Devolver Digital publishes some really fantastic games across different platforms. I’m glad I get to finally write about a game they are putting out, here on Beautiful Pixels. That game is GRIS and it looks stunning! It reminds me of Journey from thatgamecompany in a 2D plane. The announcement trailer has animation that almost makes me wish there was a way I could replace the Apple TV screensaver with this trailer. Watch the trailer for it below:
Set for release in December, GRIS will not have any death or danger. It is all about the animation and art with puzzles accompanied by a lovely soundtrack. The promotional poster is wallpaper worthy. Check it out below:
GRIS is heading to Nintendo Switch, Windows, and macOS this December. Check out the website for the game here. I can’t wait to check it out on the Switch.
In a major physics milestone, scientists at CERN’s Large Hadron Collider (LHC) have observed the first evidence of a Higgs boson particle decaying into two matter-antimatter bottom quarks. This achievement, announced jointly on Tuesday by the ATLAS and CMS teams at LHC, has significant implications for future research into the most basic building blocks of matter in the universe.
If that all sounds like a bunch of particle wonk, fear not—even scientists in the field regard these quantum-scale interactions as mind-bogglers. So let’s back up and revisit what the Higgs boson is and why it’s any of our dang business how it decays.
The existence of this famous particle was proposed in the 1960s by a team of physicists including its namesake, Peter Higgs, to explain how some massless particles appeared to magically gain mass. The Higgs boson became an important lynchpin to the Standard Model of particle physics, which is our best attempt to explain how the forces of the universe work (minus gravity.) Proving that the particle did exist would validate the Standard Model, and demonstrating that it could not exist would mean rethinking our most basic assumptions.
As it turns out, the Higgs boson is a total flake that only hangs around for one septillionth of a second before decaying into smaller parts. Over the past half-century, scientists repeatedly tried and failed to capture the fallout of its flickering existence by crashing particles into each other at near light speed in a series of accelerators.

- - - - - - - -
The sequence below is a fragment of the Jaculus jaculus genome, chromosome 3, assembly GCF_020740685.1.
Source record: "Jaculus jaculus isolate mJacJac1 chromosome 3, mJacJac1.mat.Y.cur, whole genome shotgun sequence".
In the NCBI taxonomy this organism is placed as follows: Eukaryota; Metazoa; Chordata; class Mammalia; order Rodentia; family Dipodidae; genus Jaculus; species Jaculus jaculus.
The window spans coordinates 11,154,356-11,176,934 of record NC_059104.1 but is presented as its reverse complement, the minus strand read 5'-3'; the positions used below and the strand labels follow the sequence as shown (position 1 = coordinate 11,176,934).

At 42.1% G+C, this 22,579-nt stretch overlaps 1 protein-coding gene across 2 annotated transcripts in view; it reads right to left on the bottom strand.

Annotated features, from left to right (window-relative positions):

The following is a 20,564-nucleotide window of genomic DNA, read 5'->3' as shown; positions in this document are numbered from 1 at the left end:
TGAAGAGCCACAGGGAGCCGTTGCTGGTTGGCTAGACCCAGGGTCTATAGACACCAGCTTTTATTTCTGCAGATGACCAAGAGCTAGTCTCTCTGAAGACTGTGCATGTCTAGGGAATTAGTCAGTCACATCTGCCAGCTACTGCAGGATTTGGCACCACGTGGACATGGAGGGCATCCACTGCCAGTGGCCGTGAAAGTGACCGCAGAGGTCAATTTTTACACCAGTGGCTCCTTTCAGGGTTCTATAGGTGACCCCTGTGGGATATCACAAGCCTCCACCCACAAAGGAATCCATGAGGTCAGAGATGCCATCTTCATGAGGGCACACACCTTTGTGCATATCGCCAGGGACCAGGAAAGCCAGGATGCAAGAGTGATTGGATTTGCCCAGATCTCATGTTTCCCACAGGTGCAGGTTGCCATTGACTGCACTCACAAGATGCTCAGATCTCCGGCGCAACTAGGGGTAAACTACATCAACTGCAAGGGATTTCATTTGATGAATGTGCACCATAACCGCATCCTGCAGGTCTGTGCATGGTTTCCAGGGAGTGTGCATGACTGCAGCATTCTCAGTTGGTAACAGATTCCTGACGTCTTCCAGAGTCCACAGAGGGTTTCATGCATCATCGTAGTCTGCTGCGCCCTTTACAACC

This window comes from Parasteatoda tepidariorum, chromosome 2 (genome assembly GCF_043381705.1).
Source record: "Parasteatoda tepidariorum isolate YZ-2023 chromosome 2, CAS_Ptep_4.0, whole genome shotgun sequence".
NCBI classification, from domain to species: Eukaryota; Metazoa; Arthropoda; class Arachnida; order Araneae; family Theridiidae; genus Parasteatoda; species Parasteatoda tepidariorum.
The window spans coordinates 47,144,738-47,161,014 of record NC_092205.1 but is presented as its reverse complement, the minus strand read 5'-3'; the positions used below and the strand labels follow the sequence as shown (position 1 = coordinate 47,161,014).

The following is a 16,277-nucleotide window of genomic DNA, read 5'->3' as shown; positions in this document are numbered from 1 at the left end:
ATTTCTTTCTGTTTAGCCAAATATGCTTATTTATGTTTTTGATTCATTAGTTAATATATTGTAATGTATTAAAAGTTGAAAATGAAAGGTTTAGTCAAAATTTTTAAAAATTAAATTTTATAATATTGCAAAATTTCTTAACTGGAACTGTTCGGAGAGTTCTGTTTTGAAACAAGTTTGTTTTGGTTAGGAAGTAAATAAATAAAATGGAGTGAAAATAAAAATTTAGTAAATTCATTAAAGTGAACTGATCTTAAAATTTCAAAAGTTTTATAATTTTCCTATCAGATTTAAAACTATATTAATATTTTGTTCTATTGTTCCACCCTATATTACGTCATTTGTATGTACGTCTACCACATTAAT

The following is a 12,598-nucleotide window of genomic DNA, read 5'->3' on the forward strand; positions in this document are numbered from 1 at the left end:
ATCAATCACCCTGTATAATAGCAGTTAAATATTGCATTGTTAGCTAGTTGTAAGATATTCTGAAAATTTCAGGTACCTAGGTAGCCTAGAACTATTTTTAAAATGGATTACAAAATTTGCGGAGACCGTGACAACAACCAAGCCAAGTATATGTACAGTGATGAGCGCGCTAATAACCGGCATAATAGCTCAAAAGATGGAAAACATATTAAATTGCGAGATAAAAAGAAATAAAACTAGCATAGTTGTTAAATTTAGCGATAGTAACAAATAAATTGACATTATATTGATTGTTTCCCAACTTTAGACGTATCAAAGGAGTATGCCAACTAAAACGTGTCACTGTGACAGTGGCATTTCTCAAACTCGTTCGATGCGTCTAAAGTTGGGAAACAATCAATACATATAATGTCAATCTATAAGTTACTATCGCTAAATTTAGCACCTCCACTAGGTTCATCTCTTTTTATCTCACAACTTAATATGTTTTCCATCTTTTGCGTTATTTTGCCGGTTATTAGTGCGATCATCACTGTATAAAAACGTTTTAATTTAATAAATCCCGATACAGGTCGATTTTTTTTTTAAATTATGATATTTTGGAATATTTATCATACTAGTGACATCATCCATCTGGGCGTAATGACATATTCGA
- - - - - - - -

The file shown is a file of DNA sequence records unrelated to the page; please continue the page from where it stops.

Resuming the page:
It wasn’t until the summer of 2012 that the LHC, the most powerful accelerator in the world, finally smashed some particles just right, and definitively identified the decay of a Higgs boson into smaller particles called Z bosons, W bosons, and photons. The particle was shown to exist and the Standard Model was validated—a discovery that earned Higgs and physicist François Englert the 2013 Nobel Prize in Physics.
So if the Higgs boson’s decay has already been observed, what’s special about the new announcement from the ATLAS and CMS teams? Once again, it has to do with the Higgs boson being a prickly customer that does not like to make anything easy for the people who study it.
The particle has long been theorized to decay along five signature pathways, of which four have already been observed at LHC. The fifth hypothetical pathway, in which the Higgs boson decays into subatomic particles called bottom quarks, is both the most difficult to trace and the most common, and is estimated to be the outcome of 60% of Higgs decay events.
Image: ATLAS Collaboration/CERN
To make matters worse, smashing particles together produces heaps of bottom quarks, so it is challenging to track down which of them might have originated from a Higgs boson.
For years, the LHC teams have been working with Fermilab, an accelerator outside Chicago, to capture the Higgs boson’s favorite way to decay. By analyzing thousands of collisions, they were able to isolate bottom quarks from a Higgs boson by using other common decay products as a roadmap.